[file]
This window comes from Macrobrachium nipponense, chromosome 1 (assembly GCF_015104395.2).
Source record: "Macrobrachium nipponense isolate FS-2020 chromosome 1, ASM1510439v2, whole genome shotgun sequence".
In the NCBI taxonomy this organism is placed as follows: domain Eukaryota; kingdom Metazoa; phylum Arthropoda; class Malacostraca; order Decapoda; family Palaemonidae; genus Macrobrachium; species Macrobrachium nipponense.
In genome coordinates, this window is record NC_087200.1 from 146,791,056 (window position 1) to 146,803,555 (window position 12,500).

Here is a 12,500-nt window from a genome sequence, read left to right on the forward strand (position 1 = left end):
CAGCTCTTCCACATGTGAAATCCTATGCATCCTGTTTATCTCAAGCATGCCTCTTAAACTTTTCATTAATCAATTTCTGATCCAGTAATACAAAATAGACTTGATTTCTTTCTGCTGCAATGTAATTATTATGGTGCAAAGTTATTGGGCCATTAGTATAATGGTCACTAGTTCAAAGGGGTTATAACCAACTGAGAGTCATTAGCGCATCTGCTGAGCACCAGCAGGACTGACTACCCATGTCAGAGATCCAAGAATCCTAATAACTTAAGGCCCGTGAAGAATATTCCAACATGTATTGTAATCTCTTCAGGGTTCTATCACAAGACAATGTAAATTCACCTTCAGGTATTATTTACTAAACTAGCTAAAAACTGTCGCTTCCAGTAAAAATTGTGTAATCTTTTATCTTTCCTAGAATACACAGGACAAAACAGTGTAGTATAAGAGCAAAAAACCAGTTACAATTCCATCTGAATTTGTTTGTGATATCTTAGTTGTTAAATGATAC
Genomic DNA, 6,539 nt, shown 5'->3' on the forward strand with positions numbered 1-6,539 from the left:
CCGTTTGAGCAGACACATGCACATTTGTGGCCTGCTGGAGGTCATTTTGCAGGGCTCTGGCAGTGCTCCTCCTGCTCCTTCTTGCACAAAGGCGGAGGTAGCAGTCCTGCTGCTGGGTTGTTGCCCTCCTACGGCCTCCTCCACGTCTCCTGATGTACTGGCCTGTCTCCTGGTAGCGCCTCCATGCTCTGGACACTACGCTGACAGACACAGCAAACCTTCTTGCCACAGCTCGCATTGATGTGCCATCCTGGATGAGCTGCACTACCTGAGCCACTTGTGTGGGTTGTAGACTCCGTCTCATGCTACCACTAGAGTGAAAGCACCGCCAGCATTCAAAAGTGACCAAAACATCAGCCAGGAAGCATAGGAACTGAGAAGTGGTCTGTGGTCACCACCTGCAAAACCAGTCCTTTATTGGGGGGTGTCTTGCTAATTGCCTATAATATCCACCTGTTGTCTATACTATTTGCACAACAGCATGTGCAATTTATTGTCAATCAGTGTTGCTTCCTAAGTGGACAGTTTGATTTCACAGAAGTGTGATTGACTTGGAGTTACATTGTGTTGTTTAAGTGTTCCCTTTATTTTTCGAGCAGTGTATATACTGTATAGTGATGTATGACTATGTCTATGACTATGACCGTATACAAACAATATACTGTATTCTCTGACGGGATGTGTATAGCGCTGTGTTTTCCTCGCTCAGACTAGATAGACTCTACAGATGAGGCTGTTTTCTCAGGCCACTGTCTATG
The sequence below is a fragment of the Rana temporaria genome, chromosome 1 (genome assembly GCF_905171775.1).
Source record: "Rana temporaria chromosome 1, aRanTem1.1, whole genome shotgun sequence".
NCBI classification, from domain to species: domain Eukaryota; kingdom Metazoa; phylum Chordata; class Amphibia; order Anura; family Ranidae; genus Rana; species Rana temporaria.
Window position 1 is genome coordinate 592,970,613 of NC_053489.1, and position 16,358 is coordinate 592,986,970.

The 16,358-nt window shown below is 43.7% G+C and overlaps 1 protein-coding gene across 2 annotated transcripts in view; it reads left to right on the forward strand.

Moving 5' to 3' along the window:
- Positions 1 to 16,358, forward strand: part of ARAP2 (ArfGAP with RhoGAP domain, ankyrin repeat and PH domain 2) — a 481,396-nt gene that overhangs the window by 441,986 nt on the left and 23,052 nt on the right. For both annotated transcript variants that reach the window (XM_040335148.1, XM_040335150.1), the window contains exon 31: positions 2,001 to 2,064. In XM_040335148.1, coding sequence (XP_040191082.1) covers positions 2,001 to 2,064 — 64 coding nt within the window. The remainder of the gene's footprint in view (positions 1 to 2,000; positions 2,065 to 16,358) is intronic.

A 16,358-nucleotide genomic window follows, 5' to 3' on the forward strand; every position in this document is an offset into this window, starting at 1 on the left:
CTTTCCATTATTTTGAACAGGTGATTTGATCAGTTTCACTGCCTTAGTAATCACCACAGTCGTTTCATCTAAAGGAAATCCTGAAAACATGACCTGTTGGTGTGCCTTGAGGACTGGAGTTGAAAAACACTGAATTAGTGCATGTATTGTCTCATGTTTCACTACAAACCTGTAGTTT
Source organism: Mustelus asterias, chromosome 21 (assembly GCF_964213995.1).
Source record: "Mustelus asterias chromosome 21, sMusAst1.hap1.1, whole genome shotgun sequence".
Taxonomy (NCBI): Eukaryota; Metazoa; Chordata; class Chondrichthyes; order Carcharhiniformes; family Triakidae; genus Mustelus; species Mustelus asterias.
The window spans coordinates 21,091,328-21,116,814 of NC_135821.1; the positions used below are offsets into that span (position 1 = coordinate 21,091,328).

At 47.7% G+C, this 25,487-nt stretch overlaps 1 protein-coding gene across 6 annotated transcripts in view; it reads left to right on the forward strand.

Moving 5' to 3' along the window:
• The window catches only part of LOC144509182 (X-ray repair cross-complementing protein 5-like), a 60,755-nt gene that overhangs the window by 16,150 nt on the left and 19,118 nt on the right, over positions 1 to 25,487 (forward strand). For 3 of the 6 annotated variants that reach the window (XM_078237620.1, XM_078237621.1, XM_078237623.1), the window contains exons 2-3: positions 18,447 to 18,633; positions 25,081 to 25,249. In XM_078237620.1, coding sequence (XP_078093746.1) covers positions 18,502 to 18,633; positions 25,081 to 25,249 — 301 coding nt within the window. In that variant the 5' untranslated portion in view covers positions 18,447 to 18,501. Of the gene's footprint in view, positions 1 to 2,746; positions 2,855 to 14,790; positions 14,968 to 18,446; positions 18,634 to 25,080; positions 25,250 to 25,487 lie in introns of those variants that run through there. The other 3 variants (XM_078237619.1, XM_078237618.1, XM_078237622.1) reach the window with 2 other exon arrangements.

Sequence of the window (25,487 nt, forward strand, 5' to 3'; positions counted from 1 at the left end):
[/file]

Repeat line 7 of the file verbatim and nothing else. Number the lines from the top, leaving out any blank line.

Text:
Genomic DNA, 6,539 nt, shown 5'->3' on the forward strand with positions numbered 1-6,539 from the left: